- Chinese counterfeiters appeal $1.8 billion win for Nike
- Banks say freeze of counterfeiter assets didn't apply to them
- Litigation financier wants to hold banks in contempt
(Reuters) - The 2nd U.S. Circuit Court of Appeals heard oral arguments on Monday in Nike Inc's $1.8 billion counterfeit case that could clarify when U.S. courts can go after foreign entities.
The three-judge panel considered whether a group of Chinese banks failed to comply with a lower court's asset freeze against hundreds of counterfeiters. The judges also heard arguments about the limits of New York's "separate entity" rule that treats U.S. branches of foreign banks as separate legal entities.
Nike won rulings from a Manhattan federal court against 636 Chinese counterfeiters from 2013 to 2015 for selling counterfeit Nike and Converse sneakers. The court ordered their assets restrained in the U.S. and abroad.
All of the counterfeiters defaulted, and Nike assigned its judgment in the case to Next Investments LLC, owned by litigation finance firm Tenor Capital Management Co LP, in 2017.
Next Investments subpoenaed six Chinese banks with New York branches where the counterfeiters allegedly had accounts in 2017 and filed to hold them in contempt for failing to comply with an order freezing the counterfeiters' assets.
Senior U.S. District Judge Colleen McMahon rejected Next Investment's motion and bid for a $150 million fine in 2020. McMahon said Next Investments' request "seeks to hold the Banks liable for violating orders that never bound them" because no judge ever clearly concluded the freeze applied to them, and Next Investments never moved to compel their compliance.
McMahon also found that the restraint couldn't apply to the Chinese branches of the Chinese banks because of New York's separate entity rule, which treats local branches of foreign banks as separate legal entities.
Next Investments' attorney Robert Weigel of Gibson, Dunn & Crutcher argued on appeal – before a panel composed of Senior U.S. Circuit Judge Jon Newman, and judges Michael Park and Steven Menashi – that the banks were attempting to use the separate entity rule as a "get-out-of-jail-free card" for enabling counterfeiters.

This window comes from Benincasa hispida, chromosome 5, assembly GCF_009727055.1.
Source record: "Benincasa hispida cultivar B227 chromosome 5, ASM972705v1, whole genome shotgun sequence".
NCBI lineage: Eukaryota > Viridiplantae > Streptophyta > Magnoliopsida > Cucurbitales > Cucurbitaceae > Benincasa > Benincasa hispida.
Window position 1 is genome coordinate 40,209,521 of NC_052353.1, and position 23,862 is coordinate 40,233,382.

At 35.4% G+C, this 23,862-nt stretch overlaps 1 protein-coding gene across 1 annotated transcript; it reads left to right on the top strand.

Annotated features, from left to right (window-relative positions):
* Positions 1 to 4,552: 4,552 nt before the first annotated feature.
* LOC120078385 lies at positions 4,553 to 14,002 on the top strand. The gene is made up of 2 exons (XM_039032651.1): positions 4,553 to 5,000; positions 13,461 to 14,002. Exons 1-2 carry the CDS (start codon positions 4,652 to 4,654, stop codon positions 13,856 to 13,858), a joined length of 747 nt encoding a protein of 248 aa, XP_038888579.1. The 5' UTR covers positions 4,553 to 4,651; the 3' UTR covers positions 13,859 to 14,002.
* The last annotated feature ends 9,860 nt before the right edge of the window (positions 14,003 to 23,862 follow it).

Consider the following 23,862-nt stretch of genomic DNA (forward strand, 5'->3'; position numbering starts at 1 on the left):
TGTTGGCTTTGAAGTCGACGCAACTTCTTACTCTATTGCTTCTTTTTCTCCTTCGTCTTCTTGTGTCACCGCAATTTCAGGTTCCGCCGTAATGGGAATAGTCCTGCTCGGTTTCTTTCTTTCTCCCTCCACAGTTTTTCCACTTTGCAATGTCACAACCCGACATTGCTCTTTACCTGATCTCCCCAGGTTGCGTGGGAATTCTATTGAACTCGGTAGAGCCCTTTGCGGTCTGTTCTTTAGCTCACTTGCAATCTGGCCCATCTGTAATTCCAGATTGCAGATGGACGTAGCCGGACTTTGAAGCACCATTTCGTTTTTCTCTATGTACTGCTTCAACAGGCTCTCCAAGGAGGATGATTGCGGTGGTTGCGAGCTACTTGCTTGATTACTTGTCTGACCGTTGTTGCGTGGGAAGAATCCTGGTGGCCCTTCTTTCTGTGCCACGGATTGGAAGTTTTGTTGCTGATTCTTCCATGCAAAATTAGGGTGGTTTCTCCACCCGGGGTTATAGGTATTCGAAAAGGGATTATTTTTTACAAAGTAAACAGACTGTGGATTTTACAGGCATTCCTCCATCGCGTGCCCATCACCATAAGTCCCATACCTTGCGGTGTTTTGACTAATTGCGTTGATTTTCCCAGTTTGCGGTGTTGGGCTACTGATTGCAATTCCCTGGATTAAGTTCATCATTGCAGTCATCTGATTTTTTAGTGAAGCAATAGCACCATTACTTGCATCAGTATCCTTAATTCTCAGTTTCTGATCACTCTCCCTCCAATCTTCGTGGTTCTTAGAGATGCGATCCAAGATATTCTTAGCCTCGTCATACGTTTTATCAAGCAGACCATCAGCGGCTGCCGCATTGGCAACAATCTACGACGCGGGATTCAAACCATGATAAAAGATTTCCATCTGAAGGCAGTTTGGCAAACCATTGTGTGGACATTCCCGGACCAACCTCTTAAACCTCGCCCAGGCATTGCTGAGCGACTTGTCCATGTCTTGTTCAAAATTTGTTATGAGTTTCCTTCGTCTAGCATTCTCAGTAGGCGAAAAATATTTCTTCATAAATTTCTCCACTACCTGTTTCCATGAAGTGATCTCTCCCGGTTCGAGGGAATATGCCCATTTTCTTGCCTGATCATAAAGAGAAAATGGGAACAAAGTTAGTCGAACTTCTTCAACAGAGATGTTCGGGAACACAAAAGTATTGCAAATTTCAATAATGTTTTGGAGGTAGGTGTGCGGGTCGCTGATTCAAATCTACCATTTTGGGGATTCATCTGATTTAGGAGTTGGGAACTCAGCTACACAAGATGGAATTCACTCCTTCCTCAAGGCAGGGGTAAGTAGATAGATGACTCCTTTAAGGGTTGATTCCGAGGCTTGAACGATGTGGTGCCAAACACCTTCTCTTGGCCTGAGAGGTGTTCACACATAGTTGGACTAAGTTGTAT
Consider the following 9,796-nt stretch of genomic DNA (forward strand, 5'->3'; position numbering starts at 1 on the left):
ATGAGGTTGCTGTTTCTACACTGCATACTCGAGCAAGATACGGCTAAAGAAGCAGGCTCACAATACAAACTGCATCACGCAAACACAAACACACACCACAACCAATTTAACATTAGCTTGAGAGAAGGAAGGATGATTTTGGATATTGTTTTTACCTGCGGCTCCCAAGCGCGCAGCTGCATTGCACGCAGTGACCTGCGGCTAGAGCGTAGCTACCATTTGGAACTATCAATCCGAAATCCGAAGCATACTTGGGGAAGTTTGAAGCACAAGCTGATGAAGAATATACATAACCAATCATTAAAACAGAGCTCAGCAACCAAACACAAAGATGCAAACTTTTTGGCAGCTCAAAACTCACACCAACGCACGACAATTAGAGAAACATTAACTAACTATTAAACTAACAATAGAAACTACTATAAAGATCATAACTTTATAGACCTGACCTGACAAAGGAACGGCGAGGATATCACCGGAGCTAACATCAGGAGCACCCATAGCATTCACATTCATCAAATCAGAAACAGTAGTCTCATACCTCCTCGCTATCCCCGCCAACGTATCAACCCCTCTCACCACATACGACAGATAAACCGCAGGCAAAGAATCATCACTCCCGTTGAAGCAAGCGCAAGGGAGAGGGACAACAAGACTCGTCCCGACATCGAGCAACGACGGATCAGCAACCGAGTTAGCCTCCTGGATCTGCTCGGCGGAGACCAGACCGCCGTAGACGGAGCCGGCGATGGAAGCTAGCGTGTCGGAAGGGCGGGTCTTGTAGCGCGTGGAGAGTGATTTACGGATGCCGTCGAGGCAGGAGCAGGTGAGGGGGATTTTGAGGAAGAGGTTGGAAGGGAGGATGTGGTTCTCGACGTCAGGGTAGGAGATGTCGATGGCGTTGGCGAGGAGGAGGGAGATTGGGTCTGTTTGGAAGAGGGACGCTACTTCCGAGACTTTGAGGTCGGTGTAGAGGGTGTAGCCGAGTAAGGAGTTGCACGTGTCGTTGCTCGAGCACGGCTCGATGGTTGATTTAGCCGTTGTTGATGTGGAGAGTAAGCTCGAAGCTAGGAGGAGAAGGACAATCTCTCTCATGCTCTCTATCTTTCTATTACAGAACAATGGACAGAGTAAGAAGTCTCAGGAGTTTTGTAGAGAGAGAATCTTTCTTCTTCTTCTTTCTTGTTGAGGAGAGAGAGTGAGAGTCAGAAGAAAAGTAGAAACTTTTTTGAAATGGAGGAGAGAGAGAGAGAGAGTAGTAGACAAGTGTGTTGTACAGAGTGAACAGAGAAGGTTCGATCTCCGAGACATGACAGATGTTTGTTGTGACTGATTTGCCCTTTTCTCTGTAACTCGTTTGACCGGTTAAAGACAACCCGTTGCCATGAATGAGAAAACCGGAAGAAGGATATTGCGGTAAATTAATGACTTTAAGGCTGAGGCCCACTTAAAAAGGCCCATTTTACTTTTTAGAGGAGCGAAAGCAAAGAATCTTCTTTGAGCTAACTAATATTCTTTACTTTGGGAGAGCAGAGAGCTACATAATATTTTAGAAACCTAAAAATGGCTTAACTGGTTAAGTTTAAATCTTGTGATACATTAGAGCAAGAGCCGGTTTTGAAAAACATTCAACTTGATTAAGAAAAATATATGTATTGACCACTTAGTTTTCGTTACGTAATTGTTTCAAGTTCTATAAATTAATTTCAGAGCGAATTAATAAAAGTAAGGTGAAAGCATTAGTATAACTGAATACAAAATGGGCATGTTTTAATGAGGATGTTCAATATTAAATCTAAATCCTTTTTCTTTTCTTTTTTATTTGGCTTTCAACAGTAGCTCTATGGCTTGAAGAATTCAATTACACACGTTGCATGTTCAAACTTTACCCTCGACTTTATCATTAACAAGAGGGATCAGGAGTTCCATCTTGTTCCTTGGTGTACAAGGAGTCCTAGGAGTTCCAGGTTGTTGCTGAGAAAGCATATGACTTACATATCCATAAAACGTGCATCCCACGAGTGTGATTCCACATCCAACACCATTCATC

"There's no policy reason why a court would want to encourage people to aid defendants in violating injunctions," Weigel said.
Weigel also argued that the court had personal jurisdiction over the banks regardless of the rule because the Chinese parent banks received thousands of transactions through accounts they set up in New York.
In his questions to Weigel, Newman appeared particularly focused on whether any of McMahon's orders specifically applied to the banks and whether Next Investments had moved to compel the court to freeze assets at the banks before moving to hold them in contempt. Weigel's response to those questions, the judge said, was made with "hesitation" and "complication."
Menashi questioned whether the banks were subject to the asset freeze. The district court had noted that an analysis of whether it had jurisdiction to apply the freeze to the banks, among other things, would be premature until Next Investments moved to compel them to comply.
"Doesn't that mean the district court thinks that it's not requiring the overseas banks to comply yet?" Menashi said.
Sanford Weisburst of Quinn Emanuel Urquhart & Sullivan argued for five of the banks that the lower court was required to analyze the separate entity rule and comity principles – principles of legal reciprocity with other countries – before they could be compelled to comply or be held in contempt.
Weisburst alternatively argued that the freeze didn't apply to the banks because routine banking activities like withdrawals didn't put them in "active concert or participation" with the counterfeiters. Newman seemed interested in the argument as a simpler way to resolve the case without touching on complex international-relations issues raised by the separate entity rule and comity concerns.
Newman also questioned the banks for not previously seeking to clarify whether routine banking activities tied them to the counterfeiters.
"Aren't you a lot better off getting that ruling early?" Newman said. "Otherwise, you're acting at your peril, as you did here."
Adam Hoffinger of Greenberg & Traurig argued for the Agricultural Bank of China. Among other things, Hoffinger said holding the bank in active concert with the counterfeiters requires something more than merely processing normal banking transactions, such as facilitating the opening of new accounts.
The case is Nike Inc v. Wu, 2nd U.S. Circuit Court of Appeals, No. 20-602.
For Next Investments: Robert Weigel of Gibson, Dunn & Crutcher
For the banks: Sanford Weisburst of Quinn Emanuel Urquhart & Sullivan; Adam Hoffinger of Greenberg & Traurig
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